I asked my wife Peggy what I should write about this week. Without blinking an eye she said “Honesty; salespeople only tell you what you want to hear. They’ll promise you everything and usually deliver far less than they promised, or nothing.”
I ‘m getting the feeling my wife doesn’t like salespeople. However, I know she does. She has several friends at the stores where she shops and I also know she likes me. Somewhere in her life’s experience she has had some negative experiences with salespeople and the experiences have been significant enough that she would suggest I write about honesty in selling.
A few years ago, one of my client companies developed and marketed a new and innovative product. They have done an excellent job introducing this product to the industry and have captured a large part of their competition’s market share. One of their competitors sent a letter to those customers purchasing this new and innovative product telling them that it presented a health risk and would damage the equipment used to apply the product. Every time this competitor heard that a company using this product was having a problem with their equipment, they would immediately put the blame on the new and innovative product sold by my client. Over a period of time, my client lost sales due to the negative information spread throughout the industry.
The competition was spreading lies. In every instance, it was demonstrated and proven that the problems with equipment had nothing to do with my client’s product, and further, that the product did not provide any more of a health risk than the competitor’s own product. The dishonesty of the competitor ultimately came back to hurt them and not my customer. In fact, it must have been embarrassing for the competition to eventually introduce a similar product and then suggest it did not cause any of the problems they had openly broadcast about my client’s product. The dishonest words of the competitor damaged their own reputation within the industry.
Here are five ideas that will help you be honest in your dealings with customers. Remember, people buy from people they believe, like and trust. Your sales career hangs in the balance between honesty and dishonesty.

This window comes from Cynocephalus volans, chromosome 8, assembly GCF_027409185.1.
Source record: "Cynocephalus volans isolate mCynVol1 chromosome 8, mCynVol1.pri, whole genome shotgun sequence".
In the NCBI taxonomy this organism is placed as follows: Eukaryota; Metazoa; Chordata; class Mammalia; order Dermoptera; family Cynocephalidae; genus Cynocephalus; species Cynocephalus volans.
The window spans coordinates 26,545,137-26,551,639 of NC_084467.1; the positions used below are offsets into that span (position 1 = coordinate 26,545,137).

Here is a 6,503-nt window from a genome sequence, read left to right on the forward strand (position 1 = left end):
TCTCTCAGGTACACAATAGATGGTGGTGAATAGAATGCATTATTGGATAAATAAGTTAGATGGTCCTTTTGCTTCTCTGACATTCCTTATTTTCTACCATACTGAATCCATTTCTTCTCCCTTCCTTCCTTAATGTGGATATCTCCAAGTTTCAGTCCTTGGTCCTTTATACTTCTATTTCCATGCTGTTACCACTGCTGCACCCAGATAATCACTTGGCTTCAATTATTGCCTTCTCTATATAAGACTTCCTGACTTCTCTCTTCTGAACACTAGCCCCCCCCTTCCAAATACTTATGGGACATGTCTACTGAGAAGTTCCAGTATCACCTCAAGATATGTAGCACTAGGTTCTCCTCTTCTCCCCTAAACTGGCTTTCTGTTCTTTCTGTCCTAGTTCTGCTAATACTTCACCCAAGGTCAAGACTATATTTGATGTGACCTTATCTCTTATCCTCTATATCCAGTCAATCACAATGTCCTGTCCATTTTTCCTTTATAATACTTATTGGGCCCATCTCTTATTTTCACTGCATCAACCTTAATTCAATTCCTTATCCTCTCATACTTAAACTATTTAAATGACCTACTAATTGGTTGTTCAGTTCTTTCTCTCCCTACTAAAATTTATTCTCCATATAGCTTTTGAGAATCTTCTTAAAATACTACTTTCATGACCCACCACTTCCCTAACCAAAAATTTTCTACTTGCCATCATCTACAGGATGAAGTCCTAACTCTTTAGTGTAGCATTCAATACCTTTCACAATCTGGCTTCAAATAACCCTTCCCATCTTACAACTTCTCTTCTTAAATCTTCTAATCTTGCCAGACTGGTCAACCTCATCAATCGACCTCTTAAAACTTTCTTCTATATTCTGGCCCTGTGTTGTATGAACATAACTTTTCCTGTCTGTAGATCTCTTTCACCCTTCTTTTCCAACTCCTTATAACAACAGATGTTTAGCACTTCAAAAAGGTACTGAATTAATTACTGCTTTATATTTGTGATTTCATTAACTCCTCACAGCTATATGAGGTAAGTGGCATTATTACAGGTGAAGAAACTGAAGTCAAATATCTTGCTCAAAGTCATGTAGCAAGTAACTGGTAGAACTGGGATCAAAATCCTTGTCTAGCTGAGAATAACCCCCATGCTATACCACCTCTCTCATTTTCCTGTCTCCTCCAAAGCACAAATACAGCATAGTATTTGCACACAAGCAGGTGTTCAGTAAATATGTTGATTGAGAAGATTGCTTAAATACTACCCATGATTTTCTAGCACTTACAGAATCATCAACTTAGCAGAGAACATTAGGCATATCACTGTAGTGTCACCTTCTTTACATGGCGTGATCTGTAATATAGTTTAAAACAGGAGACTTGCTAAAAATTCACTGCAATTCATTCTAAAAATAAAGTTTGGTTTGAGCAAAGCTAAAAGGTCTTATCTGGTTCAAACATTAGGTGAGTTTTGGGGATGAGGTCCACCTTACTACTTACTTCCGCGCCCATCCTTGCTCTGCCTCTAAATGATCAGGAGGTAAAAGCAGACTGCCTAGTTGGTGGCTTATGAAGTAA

- Treat your customer’s situation as though it were your own. What would you do and how would you act if you were your own customer? Tell them the reality of the situation and not what you think they want to hear.
- If you don’t know the answer to a question, admit you don’t know instead of fabricating an answer that may not be true. If you don’t know, tell them you will find the answer and get back to them. There is no shame in not knowing, but it is dishonest to pretend you know the answer when you don’t.
- It is just as dishonest to avoid telling the truth, as it is to openly say something that is not true. If you compromise honesty, it will only hurt you. You risk compromising trust with your customer. It is much more difficult to regain credibility than to maintain it.
- Never speak negatively about your competition. The competition may deserve it, but don’t be the one to talk about them. Remember the famous line spoken in Walt Disney’s classic movie, Bambi: “If you can’t say something nice, don’t say anything at all.”
- Discover what your prospect or customer needs. Once you know their needs you can focus on solving their problems. If your product is not the best solution, tell them. Help them arrive at a solution whether it involves your product or your competition’s. You will be rewarded with future business by helping them meet their needs and for your honesty in recommending the best overall solution.
Be honest in all of your dealings with customers and prospects. Build relationships on a solid foundation of integrity and honesty. The relationship will allow you to enjoy the most coveted of all sales postures, repeat sales. Your very best next sale will come from an existing customer. However, if you are not honest in your dealings with them, you can kiss that recurring sale good-bye. How do you want to be known within your industry? Never compromise your integrity; it is your most valuable asset.